A former Arkansas State Police investigator and Greene County sheriff’s office lieutenant convicted of pocketing more than $30,000 in a sting operation argued in court Thursday that he hasn’t been given enough time off his sentence for participating in rehabilitation programming.

An official with the federal Bureau of Prisons disputed that, saying Allen Scott Pillow benefited from having his sentence reduction calculated under interim rules implementing the First Step Act, a 2018 law aimed at reducing recidivism and decreasing the federal inmate population while maintaining public safety.

The law offers inmates the opportunity to participate in recidivism reduction programming or productive activities to earn 10 or 15 days in time credits for every 30 days successfully spent in programming.

During a hearing in U.S. District Court in Little Rock, Pillow, 58, of Paragould said that while in prison he had no infractions, participated in First Step Act programming, and even tutored other inmates.

“I did everything the Bureau of Prisons asked me to, believing I would get credit,” he said.

Susan Giddings, unit management section chief for the prison agency in Washington D.C., said the interim rules implementing the law allowed for more generous time credit calculations and less oversight than what is now required under the final rules.

Had Pillow’s federal time credits been calculated under the final rules, he would have had even less time credited, Giddings said.

“Inmates under 18 months were not re-calculated under final rules because they would have lost credited time,” Giddings, testifying remotely, said.

“It was decided not to recalculate Mr. Pillow’s calculation because he would have been negatively impacted.”

Pillow pleaded guilty to theft of government funds in federal court in December 2020 and the following April was sentenced to spend two years in prison.

He was arrested Nov. 5, 2019 after pocketing $30,400 in cash that he believed was part of $76,000 in illegal drug proceeds he had recovered from a planted rental vehicle.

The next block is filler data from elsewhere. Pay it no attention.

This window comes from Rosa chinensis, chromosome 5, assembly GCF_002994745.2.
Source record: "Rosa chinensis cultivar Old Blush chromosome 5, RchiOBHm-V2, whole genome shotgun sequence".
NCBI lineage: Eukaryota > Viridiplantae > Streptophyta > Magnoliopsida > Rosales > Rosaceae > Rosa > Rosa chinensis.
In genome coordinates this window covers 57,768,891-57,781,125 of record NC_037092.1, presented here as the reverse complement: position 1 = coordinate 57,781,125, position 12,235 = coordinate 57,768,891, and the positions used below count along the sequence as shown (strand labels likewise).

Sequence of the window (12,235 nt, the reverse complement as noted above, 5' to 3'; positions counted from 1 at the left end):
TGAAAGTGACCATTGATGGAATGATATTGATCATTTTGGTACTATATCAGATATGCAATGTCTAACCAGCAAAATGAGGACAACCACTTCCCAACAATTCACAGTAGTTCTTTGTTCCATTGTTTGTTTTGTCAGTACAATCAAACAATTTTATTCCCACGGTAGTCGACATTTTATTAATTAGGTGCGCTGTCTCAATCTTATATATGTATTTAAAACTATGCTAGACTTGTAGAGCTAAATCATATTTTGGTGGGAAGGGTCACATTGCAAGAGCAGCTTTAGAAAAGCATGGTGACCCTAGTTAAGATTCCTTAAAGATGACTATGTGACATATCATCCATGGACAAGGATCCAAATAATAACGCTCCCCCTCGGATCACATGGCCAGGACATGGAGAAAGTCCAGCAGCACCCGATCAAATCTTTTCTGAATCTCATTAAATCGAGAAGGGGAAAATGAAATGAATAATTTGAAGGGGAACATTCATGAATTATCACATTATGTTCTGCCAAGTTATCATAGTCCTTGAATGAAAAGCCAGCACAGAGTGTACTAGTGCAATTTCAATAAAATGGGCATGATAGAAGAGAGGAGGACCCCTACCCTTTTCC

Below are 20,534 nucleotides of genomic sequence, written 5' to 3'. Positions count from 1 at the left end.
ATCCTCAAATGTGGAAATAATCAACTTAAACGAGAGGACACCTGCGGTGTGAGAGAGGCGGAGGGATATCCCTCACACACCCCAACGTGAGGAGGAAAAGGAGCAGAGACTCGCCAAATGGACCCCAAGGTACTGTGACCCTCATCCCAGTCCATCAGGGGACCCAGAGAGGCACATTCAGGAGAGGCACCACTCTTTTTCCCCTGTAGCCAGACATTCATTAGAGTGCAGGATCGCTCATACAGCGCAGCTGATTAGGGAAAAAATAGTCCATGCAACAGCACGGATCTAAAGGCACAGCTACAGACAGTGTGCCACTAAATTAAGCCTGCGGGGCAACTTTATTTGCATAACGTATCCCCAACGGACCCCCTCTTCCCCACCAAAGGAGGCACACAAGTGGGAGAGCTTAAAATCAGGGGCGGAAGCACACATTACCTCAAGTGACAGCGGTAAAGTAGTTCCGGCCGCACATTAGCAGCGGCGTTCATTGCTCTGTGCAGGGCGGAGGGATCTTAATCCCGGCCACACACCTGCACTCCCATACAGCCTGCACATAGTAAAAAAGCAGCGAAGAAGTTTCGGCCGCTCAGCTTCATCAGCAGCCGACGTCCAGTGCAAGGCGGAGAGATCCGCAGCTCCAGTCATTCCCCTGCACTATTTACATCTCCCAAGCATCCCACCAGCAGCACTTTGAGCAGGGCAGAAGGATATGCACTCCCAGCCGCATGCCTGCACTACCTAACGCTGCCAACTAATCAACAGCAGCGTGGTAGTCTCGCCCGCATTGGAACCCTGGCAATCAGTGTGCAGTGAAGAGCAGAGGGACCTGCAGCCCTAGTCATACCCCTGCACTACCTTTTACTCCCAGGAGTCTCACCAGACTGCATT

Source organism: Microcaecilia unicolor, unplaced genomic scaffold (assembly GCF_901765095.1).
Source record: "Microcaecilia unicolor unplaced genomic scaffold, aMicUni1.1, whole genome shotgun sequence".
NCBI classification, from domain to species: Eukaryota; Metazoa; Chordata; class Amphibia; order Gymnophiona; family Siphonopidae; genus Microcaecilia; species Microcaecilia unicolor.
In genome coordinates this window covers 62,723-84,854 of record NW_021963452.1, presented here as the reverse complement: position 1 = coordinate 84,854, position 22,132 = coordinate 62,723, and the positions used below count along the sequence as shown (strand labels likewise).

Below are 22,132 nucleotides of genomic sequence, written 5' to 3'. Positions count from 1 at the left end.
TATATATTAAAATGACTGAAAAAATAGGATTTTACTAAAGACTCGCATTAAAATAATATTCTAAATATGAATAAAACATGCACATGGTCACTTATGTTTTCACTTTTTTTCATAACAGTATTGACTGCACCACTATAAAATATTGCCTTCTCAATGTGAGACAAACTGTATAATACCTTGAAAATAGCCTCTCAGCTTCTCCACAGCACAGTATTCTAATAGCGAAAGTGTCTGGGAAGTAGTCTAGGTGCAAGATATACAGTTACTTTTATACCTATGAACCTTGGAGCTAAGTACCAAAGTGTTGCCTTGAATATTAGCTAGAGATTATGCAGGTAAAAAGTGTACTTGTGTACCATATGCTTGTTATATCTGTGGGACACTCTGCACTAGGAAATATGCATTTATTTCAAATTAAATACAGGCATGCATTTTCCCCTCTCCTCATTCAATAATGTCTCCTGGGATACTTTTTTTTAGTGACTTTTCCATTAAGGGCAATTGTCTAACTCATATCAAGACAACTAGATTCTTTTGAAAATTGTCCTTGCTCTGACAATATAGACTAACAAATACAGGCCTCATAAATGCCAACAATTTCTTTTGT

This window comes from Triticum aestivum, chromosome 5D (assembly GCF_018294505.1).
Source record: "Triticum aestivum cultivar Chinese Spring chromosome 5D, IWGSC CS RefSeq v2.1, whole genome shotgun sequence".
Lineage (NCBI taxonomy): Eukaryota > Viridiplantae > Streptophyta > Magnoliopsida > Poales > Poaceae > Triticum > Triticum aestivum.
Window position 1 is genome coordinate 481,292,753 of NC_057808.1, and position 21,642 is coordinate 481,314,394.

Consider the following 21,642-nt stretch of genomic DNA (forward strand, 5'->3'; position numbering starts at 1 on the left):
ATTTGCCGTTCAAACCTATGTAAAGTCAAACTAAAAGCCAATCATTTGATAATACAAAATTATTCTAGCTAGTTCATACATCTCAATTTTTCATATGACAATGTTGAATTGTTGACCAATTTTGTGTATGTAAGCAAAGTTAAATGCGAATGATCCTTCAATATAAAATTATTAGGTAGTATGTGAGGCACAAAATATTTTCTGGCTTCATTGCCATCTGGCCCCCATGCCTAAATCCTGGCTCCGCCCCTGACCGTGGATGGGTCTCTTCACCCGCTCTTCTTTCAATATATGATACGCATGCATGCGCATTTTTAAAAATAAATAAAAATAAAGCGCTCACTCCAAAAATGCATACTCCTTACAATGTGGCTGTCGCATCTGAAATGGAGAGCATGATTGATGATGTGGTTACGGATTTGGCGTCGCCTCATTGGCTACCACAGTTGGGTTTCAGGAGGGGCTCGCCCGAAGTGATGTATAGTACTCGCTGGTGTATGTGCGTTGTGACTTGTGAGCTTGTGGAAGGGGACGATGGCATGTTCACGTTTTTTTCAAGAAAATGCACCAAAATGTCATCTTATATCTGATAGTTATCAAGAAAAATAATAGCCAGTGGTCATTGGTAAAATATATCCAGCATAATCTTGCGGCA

The money was recovered the next day after a search of Pillow, who at that time was working for the sheriff’s office after retiring from the state police, and his home.

According to court documents, the sting operation was prompted by the discovery in September 2019 by officials at state police Company F that $13,570 was missing from three separate case files.

The next month, an FBI sting was conducted and Pillow was arrested.

In a court filing in August, Pillow said that, while in prison at Leavenworth, Kan., he was awarded a partial calculation of 86 days of federal time credits pursuant to the First Step Act based on his time at the prison from June 7, 2021, to Dec. 25.

He said he was released into the custody of the City of Faith reentry center in Little Rock on June 1 and was told he would receive his remaining credits once he arrived at the center.

That, he said, never happened, which he said meant that he would be unable to obtain an earlier release date than Nov. 22. He maintained that he should get additional credits for the time he served after Dec. 25.

In court Thursday, Pillow told U.S. Magistrate Judge Tricia Harris that after he filed his petition, the Bureau of Prisons discovered an error in his calculation and added an additional 14 days to his credit.

But he said that had his federal time credits been awarded properly, he could have been released from the halfway house much earlier.

“I should have been released Aug. 11,” Pillow said.

The First Step Act, formally known as the Formerly Incarcerated Reenter Society Transformed Safely Transitioning Every Person Act, allows an inmate may accumulate a maximum of 365 time credits to be applied to their record to create an earlier projected release date for transfer to supervised release.

During Thursday’s hearing, Giddings presented a detailed description of the implementation of the law and the challenges it presented to the bureau.

She explained that inmates are credited with 10 days of federal time credit for each 30 days of satisfactory progress in the required programming.

Those inmates who maintain a minimum risk status for two 180-day assessment periods can earn an additional five days per 30-day period.

In response to a question from Harris, Giddings said that Pillow was given credit for 15 days per 30 day period even though he had not been evaluated for progress as required under the program’s final rules.

Under the final rules, Giddings said, Pillow would have received only 60 days of federal time credit rather than the 100 days he was eventually awarded.

Harris said she will take the matter under advisement and issue a ruling within a few days.

Source: https://www.arkansasonline.com/news/2022/oct/14/imprisoned-former-arkansas-state-police/